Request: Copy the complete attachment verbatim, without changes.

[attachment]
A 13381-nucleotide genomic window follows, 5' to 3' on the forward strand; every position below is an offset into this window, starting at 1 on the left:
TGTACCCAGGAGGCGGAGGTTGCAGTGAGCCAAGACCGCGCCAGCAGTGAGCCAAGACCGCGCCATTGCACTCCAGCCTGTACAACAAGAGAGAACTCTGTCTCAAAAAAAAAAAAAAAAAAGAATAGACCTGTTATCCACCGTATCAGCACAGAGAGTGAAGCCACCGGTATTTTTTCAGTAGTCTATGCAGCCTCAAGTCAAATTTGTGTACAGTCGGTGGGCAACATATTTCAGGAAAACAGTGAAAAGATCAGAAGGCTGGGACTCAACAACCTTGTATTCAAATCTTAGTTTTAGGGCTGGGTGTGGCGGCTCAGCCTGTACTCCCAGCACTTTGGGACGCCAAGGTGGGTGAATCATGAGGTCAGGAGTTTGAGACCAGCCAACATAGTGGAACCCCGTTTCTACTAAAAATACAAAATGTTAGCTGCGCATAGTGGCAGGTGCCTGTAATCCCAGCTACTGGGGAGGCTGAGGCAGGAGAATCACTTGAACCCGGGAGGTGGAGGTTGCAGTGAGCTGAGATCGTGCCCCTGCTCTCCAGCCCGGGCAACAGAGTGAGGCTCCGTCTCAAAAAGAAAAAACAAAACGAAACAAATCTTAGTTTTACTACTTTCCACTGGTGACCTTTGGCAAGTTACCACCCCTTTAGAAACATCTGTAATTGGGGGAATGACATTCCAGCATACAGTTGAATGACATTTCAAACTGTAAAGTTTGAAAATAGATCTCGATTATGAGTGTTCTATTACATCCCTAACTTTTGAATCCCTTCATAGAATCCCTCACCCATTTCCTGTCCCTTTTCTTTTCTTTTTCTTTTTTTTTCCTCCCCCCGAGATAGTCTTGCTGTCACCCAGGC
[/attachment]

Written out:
A 13381-nucleotide genomic window follows, 5' to 3' on the forward strand; every position below is an offset into this window, starting at 1 on the left:
TGTACCCAGGAGGCGGAGGTTGCAGTGAGCCAAGACCGCGCCAGCAGTGAGCCAAGACCGCGCCATTGCACTCCAGCCTGTACAACAAGAGAGAACTCTGTCTCAAAAAAAAAAAAAAAAAAGAATAGACCTGTTATCCACCGTATCAGCACAGAGAGTGAAGCCACCGGTATTTTTTCAGTAGTCTATGCAGCCTCAAGTCAAATTTGTGTACAGTCGGTGGGCAACATATTTCAGGAAAACAGTGAAAAGATCAGAAGGCTGGGACTCAACAACCTTGTATTCAAATCTTAGTTTTAGGGCTGGGTGTGGCGGCTCAGCCTGTACTCCCAGCACTTTGGGACGCCAAGGTGGGTGAATCATGAGGTCAGGAGTTTGAGACCAGCCAACATAGTGGAACCCCGTTTCTACTAAAAATACAAAATGTTAGCTGCGCATAGTGGCAGGTGCCTGTAATCCCAGCTACTGGGGAGGCTGAGGCAGGAGAATCACTTGAACCCGGGAGGTGGAGGTTGCAGTGAGCTGAGATCGTGCCCCTGCTCTCCAGCCCGGGCAACAGAGTGAGGCTCCGTCTCAAAAAGAAAAAACAAAACGAAACAAATCTTAGTTTTACTACTTTCCACTGGTGACCTTTGGCAAGTTACCACCCCTTTAGAAACATCTGTAATTGGGGGAATGACATTCCAGCATACAGTTGAATGACATTTCAAACTGTAAAGTTTGAAAATAGATCTCGATTATGAGTGTTCTATTACATCCCTAACTTTTGAATCCCTTCATAGAATCCCTCACCCATTTCCTGTCCCTTTTCTTTTCTTTTTCTTTTTTTTTCCTCCCCCCGAGATAGTCTTGCTGTCACCCAGGC